CXXXVIII (Re)leituras -- Carmen - Carmen Miranda, a vida da brasileira mais conhecida do Séc. XX, by Ruy Castro, comments by André Bandeira

She died young, such as Gloria Swanson, Marylin Monroe or Montgomery Clift. Some commentators I heard say that she stands as a symbol for the gay movement. She was not gay but she had a kind of repertory which allows the confusion and exasperation of categories, something quite advantageous for the advancement of their «revolution». That is secondary, anyway. Carmen has always been portuguese, not because she was born in Portugal, but also because she never applied for brazilian citizenship. That is one of the grounds for her to be attacked by so many journalists, both at he inception of her career, as at the end of it. She attracted very much the US public, because she portrayed the latin-american identity which was needed for the american people to stay away from european conceit. After all, «Latin» was the first blend of european with mediterranean and north-african, something that the US citizens of her time didn't manage with their own natives. Racism is always a dissimulation of attraction, notwithstanding a vicious and jealous exclusivity, able to reduce human kind to a pet. The americans needed to import a white woman, of catholic background, just to have a simulation of a latin component among them. Carmen was also a product of the war -- she was cultivated to further a «good neighborood» policy with white southerners of european descent who, otherwise, would leaning on the side of Mussolini and Hitler.The book amounts to a cathedral of biographic documentation and it is a genuine report on History. But one quickly understands why so many living public figures, in Brazil, sue the selfmade biographers who haven't been previously authorized to write about them. The book gestures to replace History, with some kind of Byohistory. Notwithstanding the  matters of fact, the narrative is pushing an ideological agenda. For example: the detail around the fact that the child Carmen used to make fun of a young neighbor with a limp in his leg, or the comment on the match-making of her sister, who had the same handicap, emerges at a very precise juncture, just to prophetize the unhappy marriage of Carmen with Dave Sebastian, who had one leg shorter than the other. The book also displays some degree of ignorance, when it wonders about the fact that, sometimes, Carmen was cast for a character were she would play the daughter of a Latin and an Irish. The book ignores completely the very conspicuous celtic roots of the portuguese region where Carmen was born and who bear fruit very vividly, both in her coreographies and in her style. The book almost commits suicide in her last paragraph: it describes Carmen's death as a kind os scenic whisk, in the honor of entertainment, because she died with a massive infartus, in the upper room of her mansion, while her guests -- as usual -- were having fun downstairs, till late in the night. On drugs and booze she was, as well as under one of the heaviest family reponsabilities, voluntarily taken upon her shoulders, Carmen has been exploited till her death by one of the most obscene and warlike subsystems of free market: the wild capitalism in Hollywood. The author seems to write with a superb self conviction, because he thinks he has read and searched everything possible about «the best-known brazilian woman of the XXth century». That's why he just describes, and doesn't even explain why Carmen bursts out crying when once welcome by a group of portuguese, dressed in their traditional clothes. She was stumbling in portuguese everytime, beginning with her family and their acquaintances. But those clothes were the image of a colour and of a gaiety which brazilians thought was purely brazilian, that means, an anacronic dividend of their former slaves' culture. Yes, as a matter of fact, all through her life, Carmen Miranda was, after all, the best known portuguese woman of the XXth century. She was brazilian, yes, but she never relinquished of being portuguese, despite the lack of subtility of her biographer.


CXXXVII- (Re)leituras: The demoralization of Western Culture, by Ralph W. Fevre, comments by André Bandeira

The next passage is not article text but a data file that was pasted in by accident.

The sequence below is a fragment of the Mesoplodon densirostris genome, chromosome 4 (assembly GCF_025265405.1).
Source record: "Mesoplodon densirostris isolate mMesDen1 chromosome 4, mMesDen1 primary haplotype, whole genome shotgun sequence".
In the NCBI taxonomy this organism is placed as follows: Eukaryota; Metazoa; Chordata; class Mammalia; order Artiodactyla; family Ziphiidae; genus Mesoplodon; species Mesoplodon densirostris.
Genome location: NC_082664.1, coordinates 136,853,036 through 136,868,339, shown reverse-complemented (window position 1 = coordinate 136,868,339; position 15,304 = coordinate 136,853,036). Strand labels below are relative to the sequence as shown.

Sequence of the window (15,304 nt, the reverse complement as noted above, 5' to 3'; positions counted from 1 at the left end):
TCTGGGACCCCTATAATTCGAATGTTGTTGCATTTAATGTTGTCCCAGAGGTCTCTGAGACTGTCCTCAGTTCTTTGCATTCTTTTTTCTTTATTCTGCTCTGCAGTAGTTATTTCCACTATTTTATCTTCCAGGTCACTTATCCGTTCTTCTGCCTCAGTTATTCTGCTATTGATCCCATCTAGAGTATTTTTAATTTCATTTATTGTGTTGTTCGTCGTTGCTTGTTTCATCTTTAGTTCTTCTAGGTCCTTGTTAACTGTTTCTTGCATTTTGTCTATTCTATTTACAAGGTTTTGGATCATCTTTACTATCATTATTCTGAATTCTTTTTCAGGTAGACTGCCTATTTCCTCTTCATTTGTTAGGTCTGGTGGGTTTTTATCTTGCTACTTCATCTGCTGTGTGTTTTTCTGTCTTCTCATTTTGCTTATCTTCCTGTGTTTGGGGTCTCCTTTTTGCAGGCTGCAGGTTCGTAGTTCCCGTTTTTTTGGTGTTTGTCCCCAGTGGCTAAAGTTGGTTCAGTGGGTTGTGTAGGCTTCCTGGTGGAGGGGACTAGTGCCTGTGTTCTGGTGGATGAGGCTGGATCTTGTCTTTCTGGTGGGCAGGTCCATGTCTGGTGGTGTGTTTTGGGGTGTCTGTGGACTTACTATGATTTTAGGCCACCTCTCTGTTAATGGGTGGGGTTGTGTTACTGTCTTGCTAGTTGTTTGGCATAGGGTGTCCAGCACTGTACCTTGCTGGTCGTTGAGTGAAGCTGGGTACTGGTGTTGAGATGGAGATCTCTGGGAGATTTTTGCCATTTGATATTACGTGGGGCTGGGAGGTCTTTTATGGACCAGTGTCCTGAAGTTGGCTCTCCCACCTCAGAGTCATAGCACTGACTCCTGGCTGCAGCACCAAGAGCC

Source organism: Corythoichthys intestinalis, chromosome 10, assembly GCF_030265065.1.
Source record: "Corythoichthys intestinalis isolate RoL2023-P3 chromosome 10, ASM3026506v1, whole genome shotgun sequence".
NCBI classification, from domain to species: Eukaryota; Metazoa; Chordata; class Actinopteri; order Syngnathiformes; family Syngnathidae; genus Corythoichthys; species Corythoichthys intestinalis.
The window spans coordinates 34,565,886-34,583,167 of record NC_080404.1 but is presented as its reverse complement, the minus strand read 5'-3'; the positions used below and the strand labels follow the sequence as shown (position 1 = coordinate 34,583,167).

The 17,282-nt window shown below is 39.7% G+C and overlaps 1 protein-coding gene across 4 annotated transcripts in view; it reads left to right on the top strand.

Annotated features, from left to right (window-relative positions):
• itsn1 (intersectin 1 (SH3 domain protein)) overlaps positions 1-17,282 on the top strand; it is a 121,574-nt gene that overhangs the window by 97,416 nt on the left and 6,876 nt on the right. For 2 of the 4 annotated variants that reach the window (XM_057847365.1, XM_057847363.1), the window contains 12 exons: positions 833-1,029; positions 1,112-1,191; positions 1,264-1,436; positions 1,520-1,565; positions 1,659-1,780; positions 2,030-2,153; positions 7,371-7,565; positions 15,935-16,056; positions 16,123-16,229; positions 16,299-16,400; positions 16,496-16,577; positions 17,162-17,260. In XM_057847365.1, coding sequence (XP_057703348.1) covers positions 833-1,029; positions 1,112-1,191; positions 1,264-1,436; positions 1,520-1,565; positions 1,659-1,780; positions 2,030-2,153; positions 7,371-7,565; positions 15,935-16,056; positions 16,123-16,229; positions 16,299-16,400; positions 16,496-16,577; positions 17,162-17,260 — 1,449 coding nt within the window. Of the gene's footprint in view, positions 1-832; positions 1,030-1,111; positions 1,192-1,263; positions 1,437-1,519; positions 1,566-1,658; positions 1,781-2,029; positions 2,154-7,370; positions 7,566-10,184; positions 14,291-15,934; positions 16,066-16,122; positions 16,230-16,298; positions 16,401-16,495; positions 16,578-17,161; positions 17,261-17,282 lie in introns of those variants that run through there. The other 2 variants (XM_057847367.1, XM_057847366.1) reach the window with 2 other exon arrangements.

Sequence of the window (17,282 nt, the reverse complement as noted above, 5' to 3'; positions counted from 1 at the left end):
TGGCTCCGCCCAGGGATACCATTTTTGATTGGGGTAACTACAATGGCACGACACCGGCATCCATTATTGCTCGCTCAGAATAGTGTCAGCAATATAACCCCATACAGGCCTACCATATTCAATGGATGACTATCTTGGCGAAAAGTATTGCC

This is a book on Sociology, with a preface of Zygmunt Bauman, the inventor of «postmodernism» and its ferocious critic. It's already 14 years old. How can these books be secluded by the press? How can modern democracy pretend they do not exist? I suspect these books are deliberately obfuscated because they moderately denounce the swindle which the Left has operated in the West, in order to serve the most unconfessable purposes. The book has a small, modest objective: to clear the way for a re-moralization of society. It doesn't come out of fundamentalism, neither extremism, nor it claims to show its democratic credentials as some totalitarian turncoats do. The book cannot be placed neither in the Right, nor in the Left, nor even in the Centre. It is a book openly against common-sense. Most of all, it stands against the tiranny of economic rationality, which it claims to have been extended to all levels of life. The fault may be either attributed to science, or to bureaucracy. There are obviously things, which cannot be known -- despite what (bad) science claims -- since using science where one should weigh feelings and sentiment, is non-sense. I'll never know why I fell in love for someone. If I insist in knowing, I'll end up collecting divorces, and measuring my satisfaction with my partners, as a pornography athlete. And it is already too late: women began thinking as men used to think. There are no «opposite sexes» anymore, so there are not anymore room for completion of anything, nor even between parents and children, exception made for the incoming vindication of the legalization of incest. The author advises us to extol from politicians (or fire them) that they warrant us time for sentiment, time for being with our children, instead of devoting overtime to the bosses. He quotes an important study, led by Lawson, among women who came of age in the 70's, and proves how they decided to become faithful to their husbands, probably too late, after a series of bitter experiences. He accuses the Kinsey report of being based on fraud. The book navigates in a nightmare, the one of relativism, and tries to find the appropriate mix of sentiment and reason, in order to make us get out of hell. It describes the idealism in Hitler and the designs of Marx, proving how bad was the science both of them chose to found their doctrines on. Neither Darwin said what Hitler contended for, nor Economics was what Marx said it was. In both of them there is an old idea: the triumph of Mephistopheles over Faust. Faust was a lowsy scientist, as Goethe was, a sort of wreckless alchimist. I read all this but I confess it is too late: in the affair Clinton-Lewinsky, the american public decided, first to accuse the President, just for perjury and then, later, the american public abdicated of any moral judgement. Clinton even got more popular than before, neither because he was having sex, as the actor Jack Nicholson once celebrated, nor because he managed to wash his hands in the Senate, and Monica took her blue dress to the laundry. He became more popular because he proved that, in practice, common sense made moral maxims null and void. Should we re-moralize our society? The author ends his book telling that people, after all, they don't run and die for money. They run for things that people used to run, before, when there was no money, and death used to cut short our chasing around. Neither romantic love was invented by the Bourgeosie. Its roots go back in our History to the Middle-Ages and much before. The trouble is that the agressive noise of modern democracy, where the Left invented «anti-capitalism» or even «capitalism» to engineer a future Paradise, while releasing all our sensuality in our lifetime, makes this reading, to short, too late. Even the author states, at some point, that we were condemned to make our living with labour, that incuding the labour of birth. We signed a Pact with the devil, and the collector is knocking at every door. This game of words betrays how carried away we may be by the magma of of a sensations vulcanoe and signs, while trying to surface and jump out of the furnace. In the many books and articles which are being bribed or outright faked, as science and democracy are, we have to read between the lines. As the soothsayers, once, were able to read the future in the tea leaves, so we'll do with the leftovers of a boiling cauldron.